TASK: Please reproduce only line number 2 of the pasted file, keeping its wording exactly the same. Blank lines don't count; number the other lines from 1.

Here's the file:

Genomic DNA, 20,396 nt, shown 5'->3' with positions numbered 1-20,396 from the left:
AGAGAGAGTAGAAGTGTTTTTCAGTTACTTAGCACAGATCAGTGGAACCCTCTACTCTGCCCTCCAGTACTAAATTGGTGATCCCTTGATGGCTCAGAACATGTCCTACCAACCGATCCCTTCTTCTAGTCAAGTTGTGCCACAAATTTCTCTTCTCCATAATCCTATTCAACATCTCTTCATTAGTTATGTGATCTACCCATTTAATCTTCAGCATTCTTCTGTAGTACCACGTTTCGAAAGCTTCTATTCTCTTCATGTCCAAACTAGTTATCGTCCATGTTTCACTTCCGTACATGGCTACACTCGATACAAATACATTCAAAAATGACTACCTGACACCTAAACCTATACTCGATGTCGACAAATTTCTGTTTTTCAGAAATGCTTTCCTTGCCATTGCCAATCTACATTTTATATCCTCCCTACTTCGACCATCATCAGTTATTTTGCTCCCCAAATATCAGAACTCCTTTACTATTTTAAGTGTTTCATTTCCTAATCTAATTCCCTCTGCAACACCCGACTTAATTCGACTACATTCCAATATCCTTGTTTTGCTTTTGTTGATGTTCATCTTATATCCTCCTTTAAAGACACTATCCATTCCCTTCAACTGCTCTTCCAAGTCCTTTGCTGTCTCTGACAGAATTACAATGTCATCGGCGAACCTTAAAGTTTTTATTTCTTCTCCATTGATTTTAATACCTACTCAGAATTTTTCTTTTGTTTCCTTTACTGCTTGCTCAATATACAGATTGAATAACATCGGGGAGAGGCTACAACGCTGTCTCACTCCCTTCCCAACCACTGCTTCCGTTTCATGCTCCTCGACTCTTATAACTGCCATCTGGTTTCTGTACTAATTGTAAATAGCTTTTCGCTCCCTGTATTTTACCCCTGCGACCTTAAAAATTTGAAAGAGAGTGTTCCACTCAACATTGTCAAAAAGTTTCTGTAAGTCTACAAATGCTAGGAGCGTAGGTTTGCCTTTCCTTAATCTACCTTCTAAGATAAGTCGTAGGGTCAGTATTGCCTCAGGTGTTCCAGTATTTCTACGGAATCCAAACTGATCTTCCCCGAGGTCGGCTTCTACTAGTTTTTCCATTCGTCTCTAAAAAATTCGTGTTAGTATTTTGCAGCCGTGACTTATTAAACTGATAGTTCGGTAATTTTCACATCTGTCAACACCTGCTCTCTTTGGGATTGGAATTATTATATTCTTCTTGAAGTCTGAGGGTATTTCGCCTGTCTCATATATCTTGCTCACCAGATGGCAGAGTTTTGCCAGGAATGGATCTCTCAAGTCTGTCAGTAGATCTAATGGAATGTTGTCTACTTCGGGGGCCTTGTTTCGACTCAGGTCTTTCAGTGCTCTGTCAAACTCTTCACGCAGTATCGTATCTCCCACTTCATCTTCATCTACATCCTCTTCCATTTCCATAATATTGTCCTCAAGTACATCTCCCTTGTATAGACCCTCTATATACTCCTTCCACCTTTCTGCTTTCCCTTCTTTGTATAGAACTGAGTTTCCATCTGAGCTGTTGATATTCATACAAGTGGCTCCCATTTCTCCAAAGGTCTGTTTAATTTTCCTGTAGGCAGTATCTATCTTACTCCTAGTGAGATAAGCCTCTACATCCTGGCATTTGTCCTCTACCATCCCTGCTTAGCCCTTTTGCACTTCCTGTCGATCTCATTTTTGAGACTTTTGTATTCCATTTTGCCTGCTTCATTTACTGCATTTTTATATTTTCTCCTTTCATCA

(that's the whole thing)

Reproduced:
AGAGAGAGTAGAAGTGTTTTTCAGTTACTTAGCACAGATCAGTGGAACCCTCTACTCTGCCCTCCAGTACTAAATTGGTGATCCCTTGATGGCTCAGAACATGTCCTACCAACCGATCCCTTCTTCTAGTCAAGTTGTGCCACAAATTTCTCTTCTCCATAATCCTATTCAACATCTCTTCATTAGTTATGTGATCTACCCATTTAATCTTCAGCATTCTTCTGTAGTACCACGTTTCGAAAGCTTCTATTCTCTTCATGTCCAAACTAGTTATCGTCCATGTTTCACTTCCGTACATGGCTACACTCGATACAAATACATTCAAAAATGACTACCTGACACCTAAACCTATACTCGATGTCGACAAATTTCTGTTTTTCAGAAATGCTTTCCTTGCCATTGCCAATCTACATTTTATATCCTCCCTACTTCGACCATCATCAGTTATTTTGCTCCCCAAATATCAGAACTCCTTTACTATTTTAAGTGTTTCATTTCCTAATCTAATTCCCTCTGCAACACCCGACTTAATTCGACTACATTCCAATATCCTTGTTTTGCTTTTGTTGATGTTCATCTTATATCCTCCTTTAAAGACACTATCCATTCCCTTCAACTGCTCTTCCAAGTCCTTTGCTGTCTCTGACAGAATTACAATGTCATCGGCGAACCTTAAAGTTTTTATTTCTTCTCCATTGATTTTAATACCTACTCAGAATTTTTCTTTTGTTTCCTTTACTGCTTGCTCAATATACAGATTGAATAACATCGGGGAGAGGCTACAACGCTGTCTCACTCCCTTCCCAACCACTGCTTCCGTTTCATGCTCCTCGACTCTTATAACTGCCATCTGGTTTCTGTACTAATTGTAAATAGCTTTTCGCTCCCTGTATTTTACCCCTGCGACCTTAAAAATTTGAAAGAGAGTGTTCCACTCAACATTGTCAAAAAGTTTCTGTAAGTCTACAAATGCTAGGAGCGTAGGTTTGCCTTTCCTTAATCTACCTTCTAAGATAAGTCGTAGGGTCAGTATTGCCTCAGGTGTTCCAGTATTTCTACGGAATCCAAACTGATCTTCCCCGAGGTCGGCTTCTACTAGTTTTTCCATTCGTCTCTAAAAAATTCGTGTTAGTATTTTGCAGCCGTGACTTATTAAACTGATAGTTCGGTAATTTTCACATCTGTCAACACCTGCTCTCTTTGGGATTGGAATTATTATATTCTTCTTGAAGTCTGAGGGTATTTCGCCTGTCTCATATATCTTGCTCACCAGATGGCAGAGTTTTGCCAGGAATGGATCTCTCAAGTCTGTCAGTAGATCTAATGGAATGTTGTCTACTTCGGGGGCCTTGTTTCGACTCAGGTCTTTCAGTGCTCTGTCAAACTCTTCACGCAGTATCGTATCTCCCACTTCATCTTCATCTACATCCTCTTCCATTTCCATAATATTGTCCTCAAGTACATCTCCCTTGTATAGACCCTCTATATACTCCTTCCACCTTTCTGCTTTCCCTTCTTTGTATAGAACTGAGTTTCCATCTGAGCTGTTGATATTCATACAAGTGGCTCCCATTTCTCCAAAGGTCTGTTTAATTTTCCTGTAGGCAGTATCTATCTTACTCCTAGTGAGATAAGCCTCTACATCCTGGCATTTGTCCTCTACCATCCCTGCTTAGCCCTTTTGCACTTCCTGTCGATCTCATTTTTGAGACTTTTGTATTCCATTTTGCCTGCTTCATTTACTGCATTTTTATATTTTCTCCTTTCATCA